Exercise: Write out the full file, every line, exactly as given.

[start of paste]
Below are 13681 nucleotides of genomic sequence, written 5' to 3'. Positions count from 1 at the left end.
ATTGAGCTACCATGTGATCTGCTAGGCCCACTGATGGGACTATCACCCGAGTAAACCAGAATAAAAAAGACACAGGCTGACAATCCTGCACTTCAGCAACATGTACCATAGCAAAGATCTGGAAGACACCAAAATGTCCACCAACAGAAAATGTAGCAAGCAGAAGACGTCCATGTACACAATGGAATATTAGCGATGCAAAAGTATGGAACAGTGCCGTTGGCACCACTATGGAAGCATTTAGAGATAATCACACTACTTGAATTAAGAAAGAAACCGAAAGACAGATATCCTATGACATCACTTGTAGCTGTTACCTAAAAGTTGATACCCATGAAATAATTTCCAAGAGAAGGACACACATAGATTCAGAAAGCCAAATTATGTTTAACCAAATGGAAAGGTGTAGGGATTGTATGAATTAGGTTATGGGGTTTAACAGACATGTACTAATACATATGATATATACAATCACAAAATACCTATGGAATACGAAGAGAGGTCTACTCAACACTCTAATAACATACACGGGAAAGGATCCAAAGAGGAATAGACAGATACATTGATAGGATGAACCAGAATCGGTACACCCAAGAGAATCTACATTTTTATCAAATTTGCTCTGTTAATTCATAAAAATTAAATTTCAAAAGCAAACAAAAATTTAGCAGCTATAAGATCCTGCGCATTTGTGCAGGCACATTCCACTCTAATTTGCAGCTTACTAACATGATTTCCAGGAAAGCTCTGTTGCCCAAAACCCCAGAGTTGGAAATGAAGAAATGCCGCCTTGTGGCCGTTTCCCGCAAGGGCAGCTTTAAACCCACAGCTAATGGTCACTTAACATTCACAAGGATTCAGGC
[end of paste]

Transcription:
Below are 13681 nucleotides of genomic sequence, written 5' to 3'. Positions count from 1 at the left end.
ATTGAGCTACCATGTGATCTGCTAGGCCCACTGATGGGACTATCACCCGAGTAAACCAGAATAAAAAAGACACAGGCTGACAATCCTGCACTTCAGCAACATGTACCATAGCAAAGATCTGGAAGACACCAAAATGTCCACCAACAGAAAATGTAGCAAGCAGAAGACGTCCATGTACACAATGGAATATTAGCGATGCAAAAGTATGGAACAGTGCCGTTGGCACCACTATGGAAGCATTTAGAGATAATCACACTACTTGAATTAAGAAAGAAACCGAAAGACAGATATCCTATGACATCACTTGTAGCTGTTACCTAAAAGTTGATACCCATGAAATAATTTCCAAGAGAAGGACACACATAGATTCAGAAAGCCAAATTATGTTTAACCAAATGGAAAGGTGTAGGGATTGTATGAATTAGGTTATGGGGTTTAACAGACATGTACTAATACATATGATATATACAATCACAAAATACCTATGGAATACGAAGAGAGGTCTACTCAACACTCTAATAACATACACGGGAAAGGATCCAAAGAGGAATAGACAGATACATTGATAGGATGAACCAGAATCGGTACACCCAAGAGAATCTACATTTTTATCAAATTTGCTCTGTTAATTCATAAAAATTAAATTTCAAAAGCAAACAAAAATTTAGCAGCTATAAGATCCTGCGCATTTGTGCAGGCACATTCCACTCTAATTTGCAGCTTACTAACATGATTTCCAGGAAAGCTCTGTTGCCCAAAACCCCAGAGTTGGAAATGAAGAAATGCCGCCTTGTGGCCGTTTCCCGCAAGGGCAGCTTTAAACCCACAGCTAATGGTCACTTAACATTCACAAGGATTCAGGC